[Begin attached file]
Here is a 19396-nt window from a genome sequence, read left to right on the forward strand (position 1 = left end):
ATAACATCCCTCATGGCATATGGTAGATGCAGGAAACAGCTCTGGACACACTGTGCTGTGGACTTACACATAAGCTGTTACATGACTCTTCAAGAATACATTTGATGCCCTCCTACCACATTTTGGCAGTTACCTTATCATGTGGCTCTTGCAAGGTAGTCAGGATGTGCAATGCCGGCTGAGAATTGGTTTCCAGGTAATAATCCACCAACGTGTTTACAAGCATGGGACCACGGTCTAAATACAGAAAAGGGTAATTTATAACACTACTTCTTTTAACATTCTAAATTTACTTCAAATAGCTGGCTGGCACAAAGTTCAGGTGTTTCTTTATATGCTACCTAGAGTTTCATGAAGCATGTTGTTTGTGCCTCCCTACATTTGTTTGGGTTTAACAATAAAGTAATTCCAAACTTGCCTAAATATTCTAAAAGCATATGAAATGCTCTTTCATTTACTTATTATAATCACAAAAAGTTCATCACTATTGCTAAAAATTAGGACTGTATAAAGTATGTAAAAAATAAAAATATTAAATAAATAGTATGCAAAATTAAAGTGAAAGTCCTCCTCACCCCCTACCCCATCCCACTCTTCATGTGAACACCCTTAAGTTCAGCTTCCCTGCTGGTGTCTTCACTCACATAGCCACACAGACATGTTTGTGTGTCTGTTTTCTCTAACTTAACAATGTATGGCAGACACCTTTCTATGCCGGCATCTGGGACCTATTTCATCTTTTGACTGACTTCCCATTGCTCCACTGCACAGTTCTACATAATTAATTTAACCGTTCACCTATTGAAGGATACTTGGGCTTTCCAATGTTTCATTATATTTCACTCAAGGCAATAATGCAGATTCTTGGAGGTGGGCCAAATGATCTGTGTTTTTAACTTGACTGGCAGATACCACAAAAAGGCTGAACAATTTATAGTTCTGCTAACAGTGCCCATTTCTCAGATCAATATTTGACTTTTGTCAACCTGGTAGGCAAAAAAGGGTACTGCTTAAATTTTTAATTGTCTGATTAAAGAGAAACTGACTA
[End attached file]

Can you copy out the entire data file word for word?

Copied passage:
Here is a 19396-nt window from a genome sequence, read left to right on the forward strand (position 1 = left end):
ATAACATCCCTCATGGCATATGGTAGATGCAGGAAACAGCTCTGGACACACTGTGCTGTGGACTTACACATAAGCTGTTACATGACTCTTCAAGAATACATTTGATGCCCTCCTACCACATTTTGGCAGTTACCTTATCATGTGGCTCTTGCAAGGTAGTCAGGATGTGCAATGCCGGCTGAGAATTGGTTTCCAGGTAATAATCCACCAACGTGTTTACAAGCATGGGACCACGGTCTAAATACAGAAAAGGGTAATTTATAACACTACTTCTTTTAACATTCTAAATTTACTTCAAATAGCTGGCTGGCACAAAGTTCAGGTGTTTCTTTATATGCTACCTAGAGTTTCATGAAGCATGTTGTTTGTGCCTCCCTACATTTGTTTGGGTTTAACAATAAAGTAATTCCAAACTTGCCTAAATATTCTAAAAGCATATGAAATGCTCTTTCATTTACTTATTATAATCACAAAAAGTTCATCACTATTGCTAAAAATTAGGACTGTATAAAGTATGTAAAAAATAAAAATATTAAATAAATAGTATGCAAAATTAAAGTGAAAGTCCTCCTCACCCCCTACCCCATCCCACTCTTCATGTGAACACCCTTAAGTTCAGCTTCCCTGCTGGTGTCTTCACTCACATAGCCACACAGACATGTTTGTGTGTCTGTTTTCTCTAACTTAACAATGTATGGCAGACACCTTTCTATGCCGGCATCTGGGACCTATTTCATCTTTTGACTGACTTCCCATTGCTCCACTGCACAGTTCTACATAATTAATTTAACCGTTCACCTATTGAAGGATACTTGGGCTTTCCAATGTTTCATTATATTTCACTCAAGGCAATAATGCAGATTCTTGGAGGTGGGCCAAATGATCTGTGTTTTTAACTTGACTGGCAGATACCACAAAAAGGCTGAACAATTTATAGTTCTGCTAACAGTGCCCATTTCTCAGATCAATATTTGACTTTTGTCAACCTGGTAGGCAAAAAAGGGTACTGCTTAAATTTTTAATTGTCTGATTAAAGAGAAACTGACTA